Poorly designed restoration work is widespread and can be seen at the temples of Edfu, Esna, Luxor, Karnak and Madinet Habu in Upper Egypt. No appropriate system of conservation is used, and cement is still being used in restoration. The restoration of the Temple of Hatshepsut at Deir Al-Bahari was based on imagination and not on knowledge.
Other factors affecting Egyptian monuments include natural disasters such as earthquakes and floods, biodegradation, the action of gravity and the growth of habitation. Many monuments are now in critical condition due to such problems.
There is a list, which I call an endangered list, which includes temples or monuments that need immediate attention. Examples of these are the temples of Edfu, Esna, Deir Al-Bahari, Luxor, Madinet Habu and the Ramasseum, the tombs in the Valley of the Kings, such as those of Ramses III, Seti I, Tutankhamun and the nobles' tombs, the Serapeum and the interior of the Step Pyramid at Saqqara, and the tombs of Kom Al-Sheqafa in Alexandria.
THE WAY AHEAD: Solutions for protecting and conserving Egyptian monuments can be summarised as follows. The first measure is the establishment of a "safe zone" on each side of a monument, controlling tourism, industry, urbanisation and other activities.
The conservation measures at the Giza Plateau are a good example of this. The Egyptian Antiquities Organisation and UNESCO have designed a master plan for the plateau. The Centre of Engineering Archaeology at Cairo University is responsible for the design of the project, which includes a ring road around the plateau to route the traffic. Cars and buses will not be allowed to enter the plateau.
An educational centre will be built for tourists to enable them to learn about the monuments and their history, and this will include places for the horse and camel drivers that are stationed around the pyramids. A similar plan should be drawn up for the temples of Edfu, Esna, Luxor and Karnak.
Villages built around and above the monuments should be removed to other locations, including Nazlet Al-Semman, Ashmonien, Akhmiem and Qurna. A comprehensive conservation and preservation plan that provides for an appropriate balance between tourism and preservation is badly needed at Luxor.
For example, under such a plan only limited visitor access would be allowed to some tombs, such as that of Tutankhamun, and the walls of all tombs would be equipped with a protective barrier of fibreglass. The project at the Great Pyramid at Giza is a good case study that demonstrates the effectiveness of such planning.
A management plan should be designed for the tombs. For example, certain tombs should be open to tourism while others should be closed for restoration during the year. The painted tombs at Saqqara, Beni Hassan and the west bank at Luxor should be protected by fibreglass, and photography with flash and the touching of tombs should be banned. Certain tombs such as those of Tutankhamun and Nefertari and Khufu's Pyramid should be opened to visitors only with prior reservation.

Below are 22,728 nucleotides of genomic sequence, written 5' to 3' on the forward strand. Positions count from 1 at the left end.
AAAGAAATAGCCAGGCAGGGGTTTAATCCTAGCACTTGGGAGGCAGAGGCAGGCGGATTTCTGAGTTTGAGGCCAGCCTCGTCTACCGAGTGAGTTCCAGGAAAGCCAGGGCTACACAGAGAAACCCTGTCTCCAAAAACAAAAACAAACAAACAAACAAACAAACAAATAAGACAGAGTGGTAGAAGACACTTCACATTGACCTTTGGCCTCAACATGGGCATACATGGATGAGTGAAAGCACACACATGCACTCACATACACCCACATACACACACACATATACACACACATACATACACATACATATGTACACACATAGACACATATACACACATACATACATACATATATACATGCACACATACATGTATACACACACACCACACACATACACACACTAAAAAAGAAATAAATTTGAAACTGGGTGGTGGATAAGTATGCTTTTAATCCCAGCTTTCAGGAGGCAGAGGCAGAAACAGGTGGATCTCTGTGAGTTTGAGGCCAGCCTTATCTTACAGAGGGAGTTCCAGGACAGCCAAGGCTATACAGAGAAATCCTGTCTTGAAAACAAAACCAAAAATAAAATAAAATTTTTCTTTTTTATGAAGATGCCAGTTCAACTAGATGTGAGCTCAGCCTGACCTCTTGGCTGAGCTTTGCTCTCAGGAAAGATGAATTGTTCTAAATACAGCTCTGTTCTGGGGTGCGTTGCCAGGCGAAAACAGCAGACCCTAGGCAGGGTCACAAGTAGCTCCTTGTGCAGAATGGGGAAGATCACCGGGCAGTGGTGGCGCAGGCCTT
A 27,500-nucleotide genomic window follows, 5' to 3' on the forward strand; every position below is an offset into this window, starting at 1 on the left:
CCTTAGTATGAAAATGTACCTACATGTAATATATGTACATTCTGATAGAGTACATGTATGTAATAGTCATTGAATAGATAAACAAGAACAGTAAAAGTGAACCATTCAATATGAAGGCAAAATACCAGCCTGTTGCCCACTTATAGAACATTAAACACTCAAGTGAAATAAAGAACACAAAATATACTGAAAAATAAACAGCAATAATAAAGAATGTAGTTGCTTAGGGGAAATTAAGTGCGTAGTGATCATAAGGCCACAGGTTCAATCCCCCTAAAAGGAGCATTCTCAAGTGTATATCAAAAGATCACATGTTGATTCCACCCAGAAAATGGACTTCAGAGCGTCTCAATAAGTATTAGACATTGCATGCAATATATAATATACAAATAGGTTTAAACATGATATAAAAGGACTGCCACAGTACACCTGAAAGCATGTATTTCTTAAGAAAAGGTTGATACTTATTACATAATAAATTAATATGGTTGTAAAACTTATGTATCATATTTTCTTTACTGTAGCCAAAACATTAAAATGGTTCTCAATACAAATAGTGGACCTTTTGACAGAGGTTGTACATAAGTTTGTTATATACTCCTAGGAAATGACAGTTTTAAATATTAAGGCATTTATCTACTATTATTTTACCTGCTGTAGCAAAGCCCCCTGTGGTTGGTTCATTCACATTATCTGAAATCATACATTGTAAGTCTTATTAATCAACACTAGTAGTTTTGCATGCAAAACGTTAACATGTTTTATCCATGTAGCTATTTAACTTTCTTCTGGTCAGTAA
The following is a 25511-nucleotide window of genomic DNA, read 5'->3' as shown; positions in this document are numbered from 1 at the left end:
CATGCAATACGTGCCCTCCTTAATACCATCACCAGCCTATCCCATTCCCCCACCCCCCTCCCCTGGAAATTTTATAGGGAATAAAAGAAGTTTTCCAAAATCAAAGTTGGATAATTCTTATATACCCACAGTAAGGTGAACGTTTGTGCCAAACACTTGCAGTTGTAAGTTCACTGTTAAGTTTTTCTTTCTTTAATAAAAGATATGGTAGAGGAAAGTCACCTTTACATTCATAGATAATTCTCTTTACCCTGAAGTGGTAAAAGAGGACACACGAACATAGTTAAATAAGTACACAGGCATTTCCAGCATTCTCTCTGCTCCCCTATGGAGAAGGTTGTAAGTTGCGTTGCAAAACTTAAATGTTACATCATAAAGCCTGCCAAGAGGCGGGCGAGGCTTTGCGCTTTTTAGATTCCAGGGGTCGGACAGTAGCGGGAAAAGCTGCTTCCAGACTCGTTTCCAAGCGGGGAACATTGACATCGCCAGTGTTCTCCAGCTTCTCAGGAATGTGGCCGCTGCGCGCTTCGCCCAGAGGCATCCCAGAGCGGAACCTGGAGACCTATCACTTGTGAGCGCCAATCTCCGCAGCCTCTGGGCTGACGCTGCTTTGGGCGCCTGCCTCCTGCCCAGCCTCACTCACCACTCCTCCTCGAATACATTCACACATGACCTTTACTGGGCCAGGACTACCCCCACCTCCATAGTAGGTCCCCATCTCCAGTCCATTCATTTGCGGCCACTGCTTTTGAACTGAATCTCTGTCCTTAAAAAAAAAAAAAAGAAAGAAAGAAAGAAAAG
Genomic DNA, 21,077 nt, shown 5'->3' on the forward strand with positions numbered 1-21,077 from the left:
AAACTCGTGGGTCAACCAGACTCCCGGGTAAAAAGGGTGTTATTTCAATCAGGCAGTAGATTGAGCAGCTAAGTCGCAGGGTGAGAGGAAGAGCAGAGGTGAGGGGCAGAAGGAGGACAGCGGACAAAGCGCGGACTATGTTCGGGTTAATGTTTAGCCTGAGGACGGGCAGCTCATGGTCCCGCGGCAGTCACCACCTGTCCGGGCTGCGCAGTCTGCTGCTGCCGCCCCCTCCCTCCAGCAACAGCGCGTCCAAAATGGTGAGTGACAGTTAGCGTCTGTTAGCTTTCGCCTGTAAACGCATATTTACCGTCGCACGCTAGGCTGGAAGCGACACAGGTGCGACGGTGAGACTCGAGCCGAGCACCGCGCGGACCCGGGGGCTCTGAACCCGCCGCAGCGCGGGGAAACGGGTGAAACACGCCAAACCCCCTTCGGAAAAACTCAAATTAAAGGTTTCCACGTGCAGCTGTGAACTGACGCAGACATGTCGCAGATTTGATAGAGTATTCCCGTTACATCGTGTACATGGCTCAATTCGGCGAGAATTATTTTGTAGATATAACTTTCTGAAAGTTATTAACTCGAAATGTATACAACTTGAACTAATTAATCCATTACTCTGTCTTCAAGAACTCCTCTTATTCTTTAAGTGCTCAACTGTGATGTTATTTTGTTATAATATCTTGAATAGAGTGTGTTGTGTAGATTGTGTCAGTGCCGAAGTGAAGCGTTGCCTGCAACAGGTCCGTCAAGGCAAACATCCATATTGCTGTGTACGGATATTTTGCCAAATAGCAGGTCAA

The establishment of sound restoration and conservation plans for each site is sorely needed. The Sphinx conservation project serves as a further case study of the alliance of technologies geared towards conservation and restoration. The project is well managed and consists of three phases: the first is the restoration of the southern side and is already finished; the second is the restoration of the northern side and the chest; and the third is global involvement in the design of a comprehensive conservation and restoration plan that will address each of the many elements causing deterioration and generate guidelines for access to researchers and tourism.
Since the Sphinx was first uncovered it has been under siege from elements such as the rising water table, vibrations emanating from aircraft and vehicle traffic, especially buses, in the immediate vicinity, and people living around it, in particular the villagers of Nazlet Al-Semman and Kafr Al-Gabal. Wastewater from nearby villages, which lack sewage containment systems, constitutes a further threat.
In addition, the modern construction of the sound and light installations and the cutting of tunnels for cables, climatic factors, such as rain and fluctuations in humidity and temperature, modern technology, such as factories near the monument and the resulting pollution, the practice of utilising stop-gap and harmful methods of conservation and/or restoration, particularly using cement and gypsum on the Sphinx's lion body, and the limestone quarry near the Giza Plateau, which uses dynamite to pulverise lime for use in factories, have all played their part.
All the above-mentioned factors in the deterioration of the Sphinx have also caused damage to other monuments in Egypt, meaning that the management and conservation plan for the Sphinx and the Giza Plateau can be a model for the protection and restoration of other Egyptian monuments.
These monuments need an urgent plan to preserve this unique civilisation. Expertise from all over the world should co-operate in the protection, study, preservation and restoration of these ancient sites.